In its Mortgages Market Study interim report, the regulator said the current sales process, both direct and via an intermediary, could be improved.
“We believe there are considerable opportunities for firms to enhance the services they offer, innovate, and simplify the mortgage buying process for consumers,” it added.
It argued that earlier access to product eligibility information for consumers would allow them to shop around on a more informed basis and by different methods.
“As noted, we have not seen innovation in mortgage distribution to the same extent as in other markets,” it continued.
“But it is encouraging to note that there has been some recent progress among intermediaries developing tools and lenders partnering with them. We want to ensure that innovation already under way is not curtailed by FCA intervention.
“We hope the recent progress in this market will lead to new or existing intermediaries developing tools that allow consumers to understand at an early stage the products for which they will qualify,” it added.
Not for all
The regulator emphasised that using such tools would not be suitable for all customers, that many borrowers would need face-to-face advice, and that these tools could also support traditional methods of sale.
For example, with a consumer-facing technology tool, when presenting products after the fact-find, it could then route the borrower to particular intermediaries such as in the case of exclusive deals.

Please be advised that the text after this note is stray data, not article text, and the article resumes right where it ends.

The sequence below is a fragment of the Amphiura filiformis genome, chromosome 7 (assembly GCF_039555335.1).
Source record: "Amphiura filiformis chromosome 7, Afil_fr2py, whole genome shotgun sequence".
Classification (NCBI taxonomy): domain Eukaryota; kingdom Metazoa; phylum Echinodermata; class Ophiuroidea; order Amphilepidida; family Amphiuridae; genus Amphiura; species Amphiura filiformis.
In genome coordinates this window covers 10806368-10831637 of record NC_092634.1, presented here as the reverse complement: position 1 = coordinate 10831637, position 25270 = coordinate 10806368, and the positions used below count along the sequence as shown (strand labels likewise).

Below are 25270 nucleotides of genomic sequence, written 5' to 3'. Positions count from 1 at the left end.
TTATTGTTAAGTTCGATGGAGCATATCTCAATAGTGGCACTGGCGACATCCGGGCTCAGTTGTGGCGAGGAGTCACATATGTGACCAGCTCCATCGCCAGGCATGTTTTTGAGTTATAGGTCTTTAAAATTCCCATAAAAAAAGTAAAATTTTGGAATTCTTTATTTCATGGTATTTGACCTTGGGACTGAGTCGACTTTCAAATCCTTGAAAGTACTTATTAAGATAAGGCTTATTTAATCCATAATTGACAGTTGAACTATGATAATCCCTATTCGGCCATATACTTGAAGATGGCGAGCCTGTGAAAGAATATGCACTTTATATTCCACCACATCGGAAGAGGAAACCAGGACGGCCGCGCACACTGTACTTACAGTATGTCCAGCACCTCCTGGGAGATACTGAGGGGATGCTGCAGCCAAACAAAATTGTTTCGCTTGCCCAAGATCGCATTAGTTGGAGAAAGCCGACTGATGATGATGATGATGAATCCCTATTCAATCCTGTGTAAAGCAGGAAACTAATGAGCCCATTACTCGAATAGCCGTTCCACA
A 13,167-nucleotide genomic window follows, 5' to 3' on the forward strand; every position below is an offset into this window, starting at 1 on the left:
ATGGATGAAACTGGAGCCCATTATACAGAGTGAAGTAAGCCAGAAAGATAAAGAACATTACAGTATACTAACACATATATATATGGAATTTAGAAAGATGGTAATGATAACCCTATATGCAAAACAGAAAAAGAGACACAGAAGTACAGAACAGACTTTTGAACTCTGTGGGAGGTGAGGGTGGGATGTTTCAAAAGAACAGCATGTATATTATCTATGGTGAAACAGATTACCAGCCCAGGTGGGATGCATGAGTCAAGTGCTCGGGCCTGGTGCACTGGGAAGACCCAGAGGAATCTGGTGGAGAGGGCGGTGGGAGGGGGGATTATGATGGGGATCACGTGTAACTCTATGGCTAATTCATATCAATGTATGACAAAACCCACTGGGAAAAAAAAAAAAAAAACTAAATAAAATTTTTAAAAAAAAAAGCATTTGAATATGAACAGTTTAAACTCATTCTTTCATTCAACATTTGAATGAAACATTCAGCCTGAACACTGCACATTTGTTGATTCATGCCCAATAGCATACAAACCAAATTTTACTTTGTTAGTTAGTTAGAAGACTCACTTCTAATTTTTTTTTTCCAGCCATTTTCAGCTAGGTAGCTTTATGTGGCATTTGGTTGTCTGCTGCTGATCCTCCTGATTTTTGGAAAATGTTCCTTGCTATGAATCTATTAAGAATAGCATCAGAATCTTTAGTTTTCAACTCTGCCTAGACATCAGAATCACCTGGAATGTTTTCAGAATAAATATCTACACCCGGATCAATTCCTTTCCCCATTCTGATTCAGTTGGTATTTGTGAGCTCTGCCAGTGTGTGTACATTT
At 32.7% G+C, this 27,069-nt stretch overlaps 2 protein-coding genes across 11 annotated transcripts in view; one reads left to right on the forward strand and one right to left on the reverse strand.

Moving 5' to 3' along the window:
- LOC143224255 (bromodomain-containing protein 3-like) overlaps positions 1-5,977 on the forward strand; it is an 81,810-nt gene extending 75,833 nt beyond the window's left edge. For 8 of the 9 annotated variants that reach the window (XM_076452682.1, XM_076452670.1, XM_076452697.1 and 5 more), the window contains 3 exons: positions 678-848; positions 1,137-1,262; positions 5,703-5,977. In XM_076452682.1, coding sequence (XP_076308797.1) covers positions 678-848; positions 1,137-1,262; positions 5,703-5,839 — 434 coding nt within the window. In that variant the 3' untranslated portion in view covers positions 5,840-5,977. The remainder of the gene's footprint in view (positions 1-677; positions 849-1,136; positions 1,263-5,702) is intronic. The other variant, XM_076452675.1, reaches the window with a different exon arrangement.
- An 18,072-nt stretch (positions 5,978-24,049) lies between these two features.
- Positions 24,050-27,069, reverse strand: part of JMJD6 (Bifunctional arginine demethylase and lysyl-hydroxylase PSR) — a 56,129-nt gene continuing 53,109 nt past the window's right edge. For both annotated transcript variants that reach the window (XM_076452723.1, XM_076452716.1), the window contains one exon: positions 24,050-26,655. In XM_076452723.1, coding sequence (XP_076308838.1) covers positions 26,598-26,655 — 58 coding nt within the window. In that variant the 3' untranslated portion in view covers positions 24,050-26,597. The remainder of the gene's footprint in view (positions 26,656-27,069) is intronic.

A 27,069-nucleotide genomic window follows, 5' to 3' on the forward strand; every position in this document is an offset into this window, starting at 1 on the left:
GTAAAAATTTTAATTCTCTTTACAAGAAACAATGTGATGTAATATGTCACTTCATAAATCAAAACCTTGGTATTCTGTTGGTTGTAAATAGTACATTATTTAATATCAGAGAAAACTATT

And they could help consumers to address ineligibility reasons by providing tailored feedback, such as not having a large enough deposit or having a poor credit score, and suggesting how to improve the issue.
However, the regulator acknowledged that developing these tools was dependent on lenders providing intermediaries with the necessary information.
“The provision of information by lenders to intermediary firms in order to develop such tools should also incentivise lenders to improve their own direct offerings and make better information directly available,” the FCA continued.
“At present, consumers who go to a lender directly on an execution-only basis are to some extent reliant on the limited eligibility and affordability information provided online by that lender.
“As well as improving consumers’ decision making when buying a mortgage, we think that innovative tools could also help consumers make comparisons across products,” it added.
In its report the regulator asked what would be necessary for this approach to work and added: “What would be required to ensure that lenders can provide intermediaries with the means of identifying (earlier) products for which consumers qualify?
“Are there any technical barriers to further development? What is needed to give consumers meaningful outputs, even if they don’t qualify for products?”
Responses on the proposals must be received by 31 July and can be sent to MortgagesMarketStudy@fca.org.uk.